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This question already has an answer here:

Consider the following statement:

float x = 0.1 + 0.1;
if (x == 0.2) 
  return true;
else
  return false;

Should it not evaluate to true?
Since 0.1 + 0.1 equals 0.2!

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marked as duplicate by Jonathan Leffler, AnT, Basile Starynkevitch, megabyte1024, H2CO3 Jul 6 '13 at 7:10

This question has been asked before and already has an answer. If those answers do not fully address your question, please ask a new question.

2  
5  
I swear this is the 10th floating-point question of this type I've seen in the last 24 hours. Is this the topic of some summer class? – Mysticial Jul 6 '13 at 7:05
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There was a question about this issue asked and closed as a duplicate just a few minutes ago. It crops up a lot. Read 'What Every Computer Scientist Should Know About Floating-Point Arithmetic', which is easily findable. – Jonathan Leffler Jul 6 '13 at 7:06
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Floating points are not representable in that way. You can't compare them that way, since they are not real numbers. Btw, this is 4th question of this type in less than 12 hours. – Takarakaka Jul 6 '13 at 7:08
2  
do try if (x == 0.2f) , a floating suffix f after real number make real literal float, by default its double. – Grijesh Chauhan Jul 6 '13 at 7:09
up vote 2 down vote accepted

Try this on your computer. You will get the answer for your question:

if(0.2==0.2f)
  printf("Yes\n");
else
  printf("NO\n");
share|improve this answer
1  
Upvoted as one of the answers to highlight that the conversion to float is the inexact operation in the OP's example. – Pascal Cuoq Jul 6 '13 at 7:58

No, floating point numbers are not mathematical real numbers.

O.1 is not exactly representable in binary (with a finite number of fractional bits), so is not exactly represented in IEEE 754

As a rule of thumb, equality test should almost never be used for float or double floating-point numbers (except for the strange idiom: if (x != x) to test that x is a NaN)

See also the Fluctuat static analyzer and Some disasters caused by numerical errors. Maybe consider using bignums.

If you happen to need floating point numbers, learn a lot more about them. Floating point number is a scary topic.

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Thanks then what if we need to use floating point equality test and its not avoidable? – Hossein Jul 6 '13 at 7:08
    
Essentially floating point equality has no interesting meaning. – Basile Starynkevitch Jul 6 '13 at 7:09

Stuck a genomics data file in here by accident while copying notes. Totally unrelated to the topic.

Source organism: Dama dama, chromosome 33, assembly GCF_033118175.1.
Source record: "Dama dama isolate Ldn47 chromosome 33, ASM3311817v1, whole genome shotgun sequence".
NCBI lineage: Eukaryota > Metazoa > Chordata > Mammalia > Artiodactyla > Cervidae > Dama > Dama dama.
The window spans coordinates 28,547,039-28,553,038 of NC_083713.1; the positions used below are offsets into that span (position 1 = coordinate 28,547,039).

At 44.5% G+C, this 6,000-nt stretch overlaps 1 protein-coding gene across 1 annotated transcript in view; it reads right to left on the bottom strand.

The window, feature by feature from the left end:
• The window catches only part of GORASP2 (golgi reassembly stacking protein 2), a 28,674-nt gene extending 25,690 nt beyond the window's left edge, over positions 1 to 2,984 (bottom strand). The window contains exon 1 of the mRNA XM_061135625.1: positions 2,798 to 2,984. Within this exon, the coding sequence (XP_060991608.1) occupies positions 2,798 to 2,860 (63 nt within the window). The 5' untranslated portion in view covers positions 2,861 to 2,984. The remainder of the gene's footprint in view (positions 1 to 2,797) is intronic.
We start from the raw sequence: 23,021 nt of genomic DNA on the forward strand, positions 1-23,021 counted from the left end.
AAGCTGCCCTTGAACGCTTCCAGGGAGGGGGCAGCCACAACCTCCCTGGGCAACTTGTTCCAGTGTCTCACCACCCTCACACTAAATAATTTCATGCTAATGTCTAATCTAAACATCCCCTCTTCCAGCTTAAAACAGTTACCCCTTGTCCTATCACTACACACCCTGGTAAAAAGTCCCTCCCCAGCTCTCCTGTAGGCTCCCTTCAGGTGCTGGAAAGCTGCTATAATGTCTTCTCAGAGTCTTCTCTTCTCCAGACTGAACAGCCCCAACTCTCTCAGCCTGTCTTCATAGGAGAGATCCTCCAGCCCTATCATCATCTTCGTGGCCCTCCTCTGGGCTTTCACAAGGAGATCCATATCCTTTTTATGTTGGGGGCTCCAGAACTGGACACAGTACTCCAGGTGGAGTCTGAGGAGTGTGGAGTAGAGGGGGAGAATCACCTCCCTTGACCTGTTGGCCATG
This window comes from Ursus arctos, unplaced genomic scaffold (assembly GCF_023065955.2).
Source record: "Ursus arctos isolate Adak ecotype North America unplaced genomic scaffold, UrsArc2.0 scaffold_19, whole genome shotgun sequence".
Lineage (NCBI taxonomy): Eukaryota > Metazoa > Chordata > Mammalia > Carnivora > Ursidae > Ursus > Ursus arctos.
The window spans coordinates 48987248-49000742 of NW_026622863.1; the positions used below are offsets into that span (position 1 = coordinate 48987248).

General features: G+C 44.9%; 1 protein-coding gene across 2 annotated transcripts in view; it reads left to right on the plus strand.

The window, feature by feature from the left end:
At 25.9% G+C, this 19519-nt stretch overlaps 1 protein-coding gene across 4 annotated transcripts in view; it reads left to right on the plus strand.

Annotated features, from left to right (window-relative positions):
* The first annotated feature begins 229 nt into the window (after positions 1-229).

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@chris: your link leads to interesting material, but the link itself is marked as 'obsolete' by its author. – Jonathan Leffler Jul 6 '13 at 7:14
    
@JonathanLeffler, Woah, that's interesting. Where it says "click this link" is where I got the URL from. Why it's the same URL is beyond me (click where it says to and then reload that URL). In short, the page I meant was the linked one from that one. – chris Jul 6 '13 at 7:15

Your 0.1 can be easily taken as 0.0999999 or 0.1000001 which is not equal to 0.1 which makes it very very hard to be equal to 0.2(also this could be 0.1999 or 0.2001).

The result is deterministic so if you cannot get the expected at the first comparison, you cannot get again if you keep comparing same thing.(Jim Balter's comment)

You need to check for a range such as x>(0.2-0.001) and x<(0.2+0.001)

 if((x>(0.2-0.001)) &&(x<(0.2+0.001)))
 {

 }

+/- 0.001 here is your error range to take for an interval as you desire. Dont forget that 0.2 is a double and your "x" promotes to double before comparison. When promoting to double, it can even change more. So you cant exactly know if you can compare an exact value.

If you need to be closer to x, then you need to select a smaller value than 0.001. If you increase its chance, then use a bigger interval(example: +/- 0.01). This could be more like "tolerance" vs "precision" question to argue aboout.

If you need to compare float vs float, put an "f" at the end of each constant literal just like "x>=20.01f".

Have a look at arithmetic underflow and arithmetic overflow so you can be even more sure about what you are doing.

Some more info: floating point

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"To get that lucky, you need millions of tryings" -- no, it's deterministic; the answer will always be the same. – Jim Balter Jul 6 '13 at 18:34
    
Okay changed that part. Thanks. – huseyin tugrul buyukisik Jul 6 '13 at 18:40

Try using following code:

float x = 0.1 + 0.1;
if (x == .2) 
  return true;
else
  return false;

Floats get promoted to doubles during comparison, and floats are less precise than doubles.

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3  
if (bool_expr) return true; else return false; is redundant hence it's explicitly wrong, just return the_bool_expr; itself. – user529758 Jul 6 '13 at 7:11
    
I just made amendments to code in question. Otherwise, i fully agree with you – Shumail Mohy-ud-Din Jul 6 '13 at 7:13
    
Fair enough, I should have left this comment to OP's question (too). – user529758 Jul 6 '13 at 7:14
    
Upvoted as one of the answers to highlight that the conversion to float is the inexact operation in the OP's example. – Pascal Cuoq Jul 6 '13 at 7:59
    
Yes. Thankyou :) – Shumail Mohy-ud-Din Jul 6 '13 at 8:26

0.1 and 0.2 can not be represented exactly by IEEE floating points, see, efor example, http://effbot.org/pyfaq/why-are-floating-point-calculations-so-inaccurate.htm

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And 0.1 is not exactly representable in IEEE754 neither... – Basile Starynkevitch Jul 6 '13 at 7:11

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